No. Not accurate, from what I have seen sources say.. I am tired of old tropes of N Indians being giants compared to S Indians. This is simply not true. Indians are just short overall. You can argue the Punjab average is brought down by the 30% chamars but Jats are the biggest group in Punjab and the average of 168.4 is no where near 175. To me, when I visited India, the chamars, who I assumed to be the street laborers and servants, were shorter but not tremendously so. Honestly, a lot of that could be chalked up to bad nutrition compared to the other groups. The only trend seems to be that where nutrition is good, height is good. These statements about massive men are nonsensical. I am not saying you made them. But I have heard enough guys say, “In my village in Punjab, all the men are 6’0 tall. Jatts are 6’0 tall with good body and are warriors.” In reality, maybe an average of like 171cm for Jatts and maybe 165cm for Chamars, if you want to put chamars as around the same height of some of the S Indian state averages. But even that is a massive assumption based on preconceived notions of what groups we think are taller.
    Here is a paper for average height of 20-29 year old males from India by state (2011)
    Table 1:
    Jammu and Kashmir 168.0
    Himachal Pradesh 166.4
    Punjab 168.4
    Uttaranchal 165.2
    Haryana 168.1
    Delhi 165.9
    Rajasthan 167.2
    Chhattigargh 163.7
    Madya Pradesh 165.8
    Uttar Pradesh 164.5
    Sikkim 160.0
    Arunachal Prad1610esh
    Nagaland 163.1
    Manipur 163.4
    Mizoram 162.9
    Tripura 161.6
    Meghalaya 157.5
    Assam 163.3
    West Bengal 163.8
    Jharkand 162.5
    Orissa 162.9
    Bihar 163.6
    Goa 165.3
    Gujarat 166.2
    Maharasthra 165.7
    Andhra Pradesh 164.6
    Karnataka 165.7
    Kerala: 167.8
    Tamil Nadu: 165.5
    India Average: 165.2

    Btw, just by religious break down
    Average heights
    Hindu 165.1
    Muslim 165.3
    Christian 163.8
    Sikh 170.0
    Buddhist 164.3
    Jain 170.0

    Now, go tell a Sikh that Jains have a similar average height. You will get laughed at. In reality, height in S Asia is largely about nutrition. Those groups that eat well and have money are taller. Period.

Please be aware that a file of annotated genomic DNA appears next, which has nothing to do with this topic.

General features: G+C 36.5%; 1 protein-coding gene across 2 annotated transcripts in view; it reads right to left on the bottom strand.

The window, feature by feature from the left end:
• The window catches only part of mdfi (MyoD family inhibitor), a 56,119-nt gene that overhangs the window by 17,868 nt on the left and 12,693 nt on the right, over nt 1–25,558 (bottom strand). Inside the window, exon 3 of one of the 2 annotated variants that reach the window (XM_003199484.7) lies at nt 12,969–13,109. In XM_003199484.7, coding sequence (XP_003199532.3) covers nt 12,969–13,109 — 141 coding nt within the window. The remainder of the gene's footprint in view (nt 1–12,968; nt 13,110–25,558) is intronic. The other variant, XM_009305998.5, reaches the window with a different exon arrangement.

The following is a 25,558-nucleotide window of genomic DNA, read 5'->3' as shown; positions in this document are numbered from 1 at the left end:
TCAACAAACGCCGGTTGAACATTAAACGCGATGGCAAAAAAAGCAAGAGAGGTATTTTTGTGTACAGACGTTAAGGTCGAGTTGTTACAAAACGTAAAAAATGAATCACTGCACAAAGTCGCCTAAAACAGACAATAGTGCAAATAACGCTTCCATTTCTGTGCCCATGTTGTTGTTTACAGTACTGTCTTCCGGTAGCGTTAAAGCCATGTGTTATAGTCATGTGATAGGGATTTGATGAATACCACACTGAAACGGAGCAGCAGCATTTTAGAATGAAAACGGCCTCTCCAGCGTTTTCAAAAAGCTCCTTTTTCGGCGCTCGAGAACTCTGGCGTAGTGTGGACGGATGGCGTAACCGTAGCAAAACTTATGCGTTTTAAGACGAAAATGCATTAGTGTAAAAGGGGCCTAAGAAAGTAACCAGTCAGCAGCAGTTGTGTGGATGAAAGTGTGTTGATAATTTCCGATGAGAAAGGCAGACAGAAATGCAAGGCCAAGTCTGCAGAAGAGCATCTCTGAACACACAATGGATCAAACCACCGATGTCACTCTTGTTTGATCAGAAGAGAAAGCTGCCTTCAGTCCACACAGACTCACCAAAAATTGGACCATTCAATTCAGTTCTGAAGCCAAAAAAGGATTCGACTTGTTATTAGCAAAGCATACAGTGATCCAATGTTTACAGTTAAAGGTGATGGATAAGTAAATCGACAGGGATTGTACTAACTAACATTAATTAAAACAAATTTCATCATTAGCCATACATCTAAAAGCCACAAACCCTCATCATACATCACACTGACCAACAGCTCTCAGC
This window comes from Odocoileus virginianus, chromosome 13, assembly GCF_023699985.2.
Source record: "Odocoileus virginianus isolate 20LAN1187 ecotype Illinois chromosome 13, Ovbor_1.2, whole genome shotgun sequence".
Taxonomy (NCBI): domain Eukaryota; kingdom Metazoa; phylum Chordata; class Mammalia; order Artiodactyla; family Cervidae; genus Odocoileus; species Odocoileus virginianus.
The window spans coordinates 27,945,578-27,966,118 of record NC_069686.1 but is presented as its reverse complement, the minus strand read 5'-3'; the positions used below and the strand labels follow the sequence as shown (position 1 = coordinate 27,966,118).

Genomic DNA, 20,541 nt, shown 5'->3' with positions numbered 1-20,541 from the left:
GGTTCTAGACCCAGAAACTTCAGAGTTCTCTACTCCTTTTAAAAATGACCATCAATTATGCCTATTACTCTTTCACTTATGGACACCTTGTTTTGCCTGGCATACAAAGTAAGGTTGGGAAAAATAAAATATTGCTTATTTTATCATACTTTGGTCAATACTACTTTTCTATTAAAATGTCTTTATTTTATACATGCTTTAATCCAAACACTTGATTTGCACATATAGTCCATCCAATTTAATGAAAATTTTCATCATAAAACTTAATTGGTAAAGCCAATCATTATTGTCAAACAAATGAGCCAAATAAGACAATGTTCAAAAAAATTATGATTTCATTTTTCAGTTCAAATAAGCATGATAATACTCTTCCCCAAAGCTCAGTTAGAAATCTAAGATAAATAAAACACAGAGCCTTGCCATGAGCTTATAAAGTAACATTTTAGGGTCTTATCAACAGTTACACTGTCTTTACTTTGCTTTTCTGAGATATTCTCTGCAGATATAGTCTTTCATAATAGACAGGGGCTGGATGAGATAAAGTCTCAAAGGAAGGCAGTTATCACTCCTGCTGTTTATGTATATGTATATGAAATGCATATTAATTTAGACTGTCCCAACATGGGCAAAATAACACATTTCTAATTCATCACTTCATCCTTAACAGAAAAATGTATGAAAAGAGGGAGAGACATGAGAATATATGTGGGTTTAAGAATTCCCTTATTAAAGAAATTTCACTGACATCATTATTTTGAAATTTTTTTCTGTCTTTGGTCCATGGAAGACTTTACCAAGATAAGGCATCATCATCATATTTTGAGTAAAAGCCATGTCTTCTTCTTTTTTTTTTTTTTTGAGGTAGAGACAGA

1. @Thewarlocke
      Unfortunately none of them are broken down by caste. If there was a caste based data from 1970 then perhaps we could have made a ratio of any overall increase or decrease since then and apply it to current populations in order to roughly estimate the sub-population height averages as of 2011. Considering that Jats tend to form a minority population of the states that they inhabit (20% to 25% of Punjab, 30% in Haryana and 6% in UP), I think that their impact would add up overall proportionally to their state height (probably the reason why Punjab and Haryana are taller than UP, Himachal, Uttarakhand and Rajasthan on average). If I had to guess, then I’d say that they are ~5 cm taller than the state averages where they form a visible minority (20% or more of the population). Probably an average height of ~173 cm then

      1. I disagree. Even dalits and banias of North are taller than Southern and Central counterparts. I think Jatt height is highly exaggerated due to false mythos. like I said, self promotion seems to be speciality. I stick to a 170-171cm average. No one has data regardless. Also, jats are pretty damn well fed compared to many others. A 5’8 average is nothing special. Again, like even Paindu said, enough Jatts are even more AASI shifted looking than my Guju Vania self.

        I am a 176cm and 170lbs. Of course there are many people taller than me in India. But when I visited, even in rich areas, most men were shorter than me. Also, bone structure wise, pretty much everyone except for a small minority had smaller wrists and ankles (good surrogate marker for bone structure) compared to most N Americans.

        Blacks and Whites have same average height in USA. But blacks more on extremes. Jatts strike me that way. Their extremes are wild. But mean is only slightly bigger. Humans tend to compartmentalize and streotypes for the ease of approximations because going into slight nuances for everything would clutter the mind into a state of inefficiency. The widely exaggerated stereotypes are an example of this.